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Epic Fail: 5 Reasons Self-Service ITaaS Portals Are Failing

  • Epic Fail: 5 Reasons Self-Service ITaaS Portals Are Failing-

    No Way to Measure Success

    Does your ITaaS portal have fuzzy or non-existent ROI?

    Your IT organization may have invested significant time and money into developing a self-service ITaaS portal for its end users. Once it's done, however, it's not always easy to see if the result was worth the cost. Measurements of success should be scoped at the start of the project. These include everything from key performance indicators (KPI) to subjective input from the user community. Many IT teams don't look hard enough at how a portal's IT services might succeed at removing many previously manual steps for end users. The more an IT team can specify how much time or money is now being saved by users who've since used the portal, the more successful teams will be at gaining budget approval for other, similar IT projects.

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Epic Fail: 5 Reasons Self-Service ITaaS Portals Are Failing

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  • Epic Fail: 5 Reasons Self-Service ITaaS Portals Are Failing-5

    No Way to Measure Success

    Does your ITaaS portal have fuzzy or non-existent ROI?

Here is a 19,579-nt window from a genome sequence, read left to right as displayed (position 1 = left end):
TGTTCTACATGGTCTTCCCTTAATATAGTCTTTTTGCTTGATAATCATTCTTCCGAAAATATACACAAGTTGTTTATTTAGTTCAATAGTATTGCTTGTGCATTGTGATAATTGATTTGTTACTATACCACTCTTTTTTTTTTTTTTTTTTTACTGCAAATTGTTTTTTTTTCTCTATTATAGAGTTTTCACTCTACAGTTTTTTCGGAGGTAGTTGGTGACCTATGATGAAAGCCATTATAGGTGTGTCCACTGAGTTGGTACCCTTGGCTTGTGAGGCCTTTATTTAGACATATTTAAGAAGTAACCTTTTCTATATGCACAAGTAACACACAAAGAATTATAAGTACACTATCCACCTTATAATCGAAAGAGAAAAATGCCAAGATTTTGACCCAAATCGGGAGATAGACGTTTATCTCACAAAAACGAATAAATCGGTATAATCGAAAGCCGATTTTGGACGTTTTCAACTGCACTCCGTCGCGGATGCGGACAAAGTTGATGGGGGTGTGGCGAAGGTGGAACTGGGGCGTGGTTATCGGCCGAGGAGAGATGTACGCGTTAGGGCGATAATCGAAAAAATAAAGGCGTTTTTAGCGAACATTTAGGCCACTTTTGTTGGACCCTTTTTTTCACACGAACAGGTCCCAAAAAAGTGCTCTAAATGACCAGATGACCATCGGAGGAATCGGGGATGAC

Your IT organization may have invested significant time and money into developing a self-service ITaaS portal for its end users. Once it's done, however, it's not always easy to see if the result was worth the cost. Measurements of success should be scoped at the start of the project. These include everything from key performance indicators (KPI) to subjective input from the user community. Many IT teams don't look hard enough at how a portal's IT services might succeed at removing many previously manual steps for end users. The more an IT team can specify how much time or money is now being saved by users who've since used the portal, the more successful teams will be at gaining budget approval for other, similar IT projects.

In the age of cloud computing, much has been made of the changing face of corporate IT. Teams are no longer responsible for just a behind-the-scenes, keep-the-lights-on type of IT service. They now find themselves transforming to be a more customer-facing provider of streamlined IT services to end users. As such, IT as a service (ITaaS) has become a popular choice for closing the service gap between corporate IT and its more successful, public cloud counterparts.

With successful public cloud providers, customers access easy-to-use web portals with useful, self-service menus of available IT services. Corporate ITaaS has the same goal of creating self-service portals — complete with a menu of selectable, automated IT services. It sounds straightforward enough, but attempts at these types of ITaaS portals often end up falling flat. This slideshow shares five reasons why many self-service ITaaS portals just aren't working, as identified by Steve Nassif, senior manager of cloud service management, at Datalink.

About the author: Steve Nassif is Datalink's senior manager of cloud service management. He and his team work closely with midrange and enterprise companies to realize the benefits of cloud computing in their own environments.